Citroen C4 Aircross review
WHAT IS THIS? A Nissan Qashqai-sized SUV proudly sporting Andre Citroen’s now heavily-stylised logo on its prominent snout? You bet. Citroen wants a piece of the booming compact SUV action and has gone the business-savvy joint venture route to get it. So the C4 Aircross, along with its Peugeot 4008 stablemate, borrows platform, running gear, certain drivetrains, doors, windscreen and interior architecture from the very Japanese Mitsubishi ASX.
With the local launch planned for around the time this issue hits the bookshelves, Citroen SA invited us to France for an early drive. First impressions of the new model lined up in the parking lot of Lyon’s Saint Exupery airport, named after one of France’s aviation heroes, certainly ticked all the right boxes on the exterior styling front. While the bold double-chevron grille shows an extreme case of middle-age spread, the C4 Aircross strong locomotive-like chin, vertical daylight running lights, reverse shark-fin D-pillar detail and flowing French curve shut lines do a convincing job of impersonating a real Citroen.
However, if you are fooled by the exterior, you won’t be by the interior, which though utterly inoffensive is just too conventional (read flair free) to ever be considered French. Yes, it does have a Citroen steering wheel, but then donning a beret won’t transform you into a sophisticated creative with a penchant for industrial action and garlic either.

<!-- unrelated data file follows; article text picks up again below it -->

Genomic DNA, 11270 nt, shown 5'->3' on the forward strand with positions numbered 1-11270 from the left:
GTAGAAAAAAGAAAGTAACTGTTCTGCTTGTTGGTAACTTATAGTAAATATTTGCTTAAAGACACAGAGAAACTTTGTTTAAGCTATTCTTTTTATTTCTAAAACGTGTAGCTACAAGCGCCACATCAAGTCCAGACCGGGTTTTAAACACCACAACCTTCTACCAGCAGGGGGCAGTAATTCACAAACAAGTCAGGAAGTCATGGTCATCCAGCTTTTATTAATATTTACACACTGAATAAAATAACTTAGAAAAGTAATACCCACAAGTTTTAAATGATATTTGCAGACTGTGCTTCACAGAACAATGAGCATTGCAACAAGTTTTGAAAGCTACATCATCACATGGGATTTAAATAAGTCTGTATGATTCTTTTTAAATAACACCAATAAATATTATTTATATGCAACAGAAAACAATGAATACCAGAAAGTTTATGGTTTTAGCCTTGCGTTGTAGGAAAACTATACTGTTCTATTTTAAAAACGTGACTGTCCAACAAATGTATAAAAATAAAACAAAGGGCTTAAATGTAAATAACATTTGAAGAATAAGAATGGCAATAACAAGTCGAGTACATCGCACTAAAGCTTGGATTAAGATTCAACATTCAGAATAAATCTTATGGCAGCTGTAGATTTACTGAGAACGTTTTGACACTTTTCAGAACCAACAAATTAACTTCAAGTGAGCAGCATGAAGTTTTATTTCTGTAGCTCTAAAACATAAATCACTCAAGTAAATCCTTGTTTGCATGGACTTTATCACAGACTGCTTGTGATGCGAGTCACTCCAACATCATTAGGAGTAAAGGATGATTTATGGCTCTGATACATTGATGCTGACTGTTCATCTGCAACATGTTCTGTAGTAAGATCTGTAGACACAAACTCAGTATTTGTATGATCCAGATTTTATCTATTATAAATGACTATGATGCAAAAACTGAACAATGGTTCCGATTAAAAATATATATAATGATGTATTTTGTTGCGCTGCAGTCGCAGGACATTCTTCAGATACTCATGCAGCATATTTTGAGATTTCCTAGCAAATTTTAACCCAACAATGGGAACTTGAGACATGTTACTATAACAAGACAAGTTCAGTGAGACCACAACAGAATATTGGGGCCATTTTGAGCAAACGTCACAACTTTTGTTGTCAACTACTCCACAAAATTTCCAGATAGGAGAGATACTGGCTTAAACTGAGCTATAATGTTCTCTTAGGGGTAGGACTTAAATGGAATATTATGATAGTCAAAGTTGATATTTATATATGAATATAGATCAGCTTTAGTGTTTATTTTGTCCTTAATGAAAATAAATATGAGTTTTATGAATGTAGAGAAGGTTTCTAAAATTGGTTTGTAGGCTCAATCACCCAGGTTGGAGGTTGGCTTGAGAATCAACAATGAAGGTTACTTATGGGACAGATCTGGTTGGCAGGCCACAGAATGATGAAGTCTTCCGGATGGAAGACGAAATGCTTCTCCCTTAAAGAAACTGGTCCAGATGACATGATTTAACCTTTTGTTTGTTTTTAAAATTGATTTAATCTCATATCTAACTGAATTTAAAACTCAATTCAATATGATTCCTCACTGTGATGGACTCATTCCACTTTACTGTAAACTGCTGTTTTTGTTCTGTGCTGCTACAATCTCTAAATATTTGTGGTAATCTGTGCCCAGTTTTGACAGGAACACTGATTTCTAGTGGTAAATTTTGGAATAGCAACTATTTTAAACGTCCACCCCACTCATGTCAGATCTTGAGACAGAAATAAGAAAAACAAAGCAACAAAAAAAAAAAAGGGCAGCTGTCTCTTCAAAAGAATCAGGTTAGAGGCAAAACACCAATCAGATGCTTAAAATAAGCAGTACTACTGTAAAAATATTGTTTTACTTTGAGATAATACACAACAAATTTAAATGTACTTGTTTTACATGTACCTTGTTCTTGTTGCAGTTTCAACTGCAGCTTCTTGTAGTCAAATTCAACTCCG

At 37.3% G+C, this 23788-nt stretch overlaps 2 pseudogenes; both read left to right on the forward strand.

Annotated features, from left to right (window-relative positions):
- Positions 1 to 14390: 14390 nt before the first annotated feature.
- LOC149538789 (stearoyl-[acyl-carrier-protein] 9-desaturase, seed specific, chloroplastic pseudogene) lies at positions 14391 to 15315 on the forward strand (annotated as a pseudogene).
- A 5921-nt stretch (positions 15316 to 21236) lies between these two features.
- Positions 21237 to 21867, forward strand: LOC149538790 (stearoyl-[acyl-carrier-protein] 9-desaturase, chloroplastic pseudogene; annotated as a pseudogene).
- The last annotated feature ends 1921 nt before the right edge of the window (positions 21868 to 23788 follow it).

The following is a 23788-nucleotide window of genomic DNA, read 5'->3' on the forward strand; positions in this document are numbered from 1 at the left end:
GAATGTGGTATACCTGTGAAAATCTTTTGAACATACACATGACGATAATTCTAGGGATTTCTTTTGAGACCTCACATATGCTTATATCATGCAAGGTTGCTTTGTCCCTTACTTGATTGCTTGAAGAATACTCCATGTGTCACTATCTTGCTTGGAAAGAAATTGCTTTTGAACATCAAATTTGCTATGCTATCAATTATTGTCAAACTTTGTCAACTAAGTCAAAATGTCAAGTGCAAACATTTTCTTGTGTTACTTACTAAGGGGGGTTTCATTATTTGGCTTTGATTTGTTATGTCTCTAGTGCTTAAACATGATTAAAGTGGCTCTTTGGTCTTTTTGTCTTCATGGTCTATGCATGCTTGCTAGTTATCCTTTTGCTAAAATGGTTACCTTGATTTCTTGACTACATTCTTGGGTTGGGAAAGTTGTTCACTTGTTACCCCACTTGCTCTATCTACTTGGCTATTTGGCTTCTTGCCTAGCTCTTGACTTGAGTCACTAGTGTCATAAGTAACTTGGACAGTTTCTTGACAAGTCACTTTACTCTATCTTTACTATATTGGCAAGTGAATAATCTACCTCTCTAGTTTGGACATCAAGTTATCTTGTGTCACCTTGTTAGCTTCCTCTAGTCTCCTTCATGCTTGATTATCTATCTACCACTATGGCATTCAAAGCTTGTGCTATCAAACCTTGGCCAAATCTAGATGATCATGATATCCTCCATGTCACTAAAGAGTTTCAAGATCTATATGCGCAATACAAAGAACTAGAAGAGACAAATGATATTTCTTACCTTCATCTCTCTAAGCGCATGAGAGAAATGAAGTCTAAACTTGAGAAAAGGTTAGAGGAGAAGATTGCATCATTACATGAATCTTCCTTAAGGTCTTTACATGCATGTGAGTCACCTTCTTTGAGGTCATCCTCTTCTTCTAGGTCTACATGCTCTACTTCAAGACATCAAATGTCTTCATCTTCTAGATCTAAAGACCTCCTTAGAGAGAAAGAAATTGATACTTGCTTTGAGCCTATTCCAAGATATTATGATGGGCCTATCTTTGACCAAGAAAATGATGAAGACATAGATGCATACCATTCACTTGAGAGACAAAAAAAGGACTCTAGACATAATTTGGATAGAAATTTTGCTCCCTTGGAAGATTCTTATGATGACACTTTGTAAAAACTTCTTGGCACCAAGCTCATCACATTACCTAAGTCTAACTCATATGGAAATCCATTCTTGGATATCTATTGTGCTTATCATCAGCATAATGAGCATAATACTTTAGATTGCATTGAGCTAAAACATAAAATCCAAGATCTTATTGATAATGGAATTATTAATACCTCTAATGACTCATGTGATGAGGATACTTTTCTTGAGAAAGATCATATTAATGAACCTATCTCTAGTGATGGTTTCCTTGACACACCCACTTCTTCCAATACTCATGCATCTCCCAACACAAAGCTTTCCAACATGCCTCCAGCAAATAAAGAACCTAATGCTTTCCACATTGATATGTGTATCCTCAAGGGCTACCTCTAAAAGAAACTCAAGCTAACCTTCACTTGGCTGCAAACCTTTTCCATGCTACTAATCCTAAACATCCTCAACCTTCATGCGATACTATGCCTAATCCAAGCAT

Intrigued by the nuts and bolts of this ASX-to-Aircross transformation, I cornered Stephane Dannenhoffer, whose job title translates directly as Responsible for the Industrialisation of Style, and asked him for a guided tour. Unsurprisingly, much of the budget went towards giving the exterior more distinction. You should always be able to recognise it as a Citroen, even from a distance, he offered, adding we worked a lot on the details such as the chrome window line, the compass graphic on the floating side pillar and the rear lights that identify it as a member of the C4 family. He says the doors have more sound deadening material too, demonstrating that they shut with more of a reassuring thud than their Japanese counterparts. Apparently, revised wheelarch linings also boost refinement by allowing less noise to intrude into the cabin.
And the interior? You’re always touching the steering wheel, says Dannenhoffer, so that’s specific to the Aircross. Apart from that, just a touch of chrome detailing and brand-centric seat fabrics separate it from the ASX and 4008. Clearly, the
emphasis was on bringing a compact SUV to market without blowing an R&D budget better spent on additional DS models like the forthcoming DS3 convertible, amongst others.